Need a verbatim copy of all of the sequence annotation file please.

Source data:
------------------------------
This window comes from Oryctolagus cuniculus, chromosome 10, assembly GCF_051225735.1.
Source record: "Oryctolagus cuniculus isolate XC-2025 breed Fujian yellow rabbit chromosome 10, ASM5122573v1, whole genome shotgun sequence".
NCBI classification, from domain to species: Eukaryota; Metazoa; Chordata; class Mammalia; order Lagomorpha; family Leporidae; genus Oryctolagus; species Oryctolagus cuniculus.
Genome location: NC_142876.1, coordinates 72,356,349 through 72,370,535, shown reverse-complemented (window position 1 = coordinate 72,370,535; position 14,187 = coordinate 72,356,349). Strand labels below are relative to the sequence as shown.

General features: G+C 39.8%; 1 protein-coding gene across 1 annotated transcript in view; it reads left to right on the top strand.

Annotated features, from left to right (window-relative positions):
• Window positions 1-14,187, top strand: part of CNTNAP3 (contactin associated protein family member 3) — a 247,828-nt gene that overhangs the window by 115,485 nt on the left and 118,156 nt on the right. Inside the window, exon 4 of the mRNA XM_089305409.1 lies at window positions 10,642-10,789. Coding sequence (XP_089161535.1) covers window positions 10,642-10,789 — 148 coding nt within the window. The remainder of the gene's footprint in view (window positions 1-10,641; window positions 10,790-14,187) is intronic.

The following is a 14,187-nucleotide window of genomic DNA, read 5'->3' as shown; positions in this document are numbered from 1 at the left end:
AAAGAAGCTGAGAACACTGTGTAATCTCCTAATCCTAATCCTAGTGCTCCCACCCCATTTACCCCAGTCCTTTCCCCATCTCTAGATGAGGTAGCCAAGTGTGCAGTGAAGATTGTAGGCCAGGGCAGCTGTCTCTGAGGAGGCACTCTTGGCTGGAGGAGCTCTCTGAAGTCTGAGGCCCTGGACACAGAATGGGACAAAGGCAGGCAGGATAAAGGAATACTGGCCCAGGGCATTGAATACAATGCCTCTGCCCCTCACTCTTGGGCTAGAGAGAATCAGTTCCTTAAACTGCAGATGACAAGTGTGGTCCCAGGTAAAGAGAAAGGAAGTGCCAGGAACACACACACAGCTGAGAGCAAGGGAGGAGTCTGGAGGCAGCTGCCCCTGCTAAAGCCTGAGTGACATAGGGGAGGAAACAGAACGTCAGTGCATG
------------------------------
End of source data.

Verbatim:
This window comes from Oryctolagus cuniculus, chromosome 10, assembly GCF_051225735.1.
Source record: "Oryctolagus cuniculus isolate XC-2025 breed Fujian yellow rabbit chromosome 10, ASM5122573v1, whole genome shotgun sequence".
NCBI classification, from domain to species: Eukaryota; Metazoa; Chordata; class Mammalia; order Lagomorpha; family Leporidae; genus Oryctolagus; species Oryctolagus cuniculus.
Genome location: NC_142876.1, coordinates 72,356,349 through 72,370,535, shown reverse-complemented (window position 1 = coordinate 72,370,535; position 14,187 = coordinate 72,356,349). Strand labels below are relative to the sequence as shown.

General features: G+C 39.8%; 1 protein-coding gene across 1 annotated transcript in view; it reads left to right on the top strand.

Annotated features, from left to right (window-relative positions):
• Window positions 1-14,187, top strand: part of CNTNAP3 (contactin associated protein family member 3) — a 247,828-nt gene that overhangs the window by 115,485 nt on the left and 118,156 nt on the right. Inside the window, exon 4 of the mRNA XM_089305409.1 lies at window positions 10,642-10,789. Coding sequence (XP_089161535.1) covers window positions 10,642-10,789 — 148 coding nt within the window. The remainder of the gene's footprint in view (window positions 1-10,641; window positions 10,790-14,187) is intronic.

The following is a 14,187-nucleotide window of genomic DNA, read 5'->3' as shown; positions in this document are numbered from 1 at the left end:
AAAGAAGCTGAGAACACTGTGTAATCTCCTAATCCTAATCCTAGTGCTCCCACCCCATTTACCCCAGTCCTTTCCCCATCTCTAGATGAGGTAGCCAAGTGTGCAGTGAAGATTGTAGGCCAGGGCAGCTGTCTCTGAGGAGGCACTCTTGGCTGGAGGAGCTCTCTGAAGTCTGAGGCCCTGGACACAGAATGGGACAAAGGCAGGCAGGATAAAGGAATACTGGCCCAGGGCATTGAATACAATGCCTCTGCCCCTCACTCTTGGGCTAGAGAGAATCAGTTCCTTAAACTGCAGATGACAAGTGTGGTCCCAGGTAAAGAGAAAGGAAGTGCCAGGAACACACACACAGCTGAGAGCAAGGGAGGAGTCTGGAGGCAGCTGCCCCTGCTAAAGCCTGAGTGACATAGGGGAGGAAACAGAACGTCAGTGCATG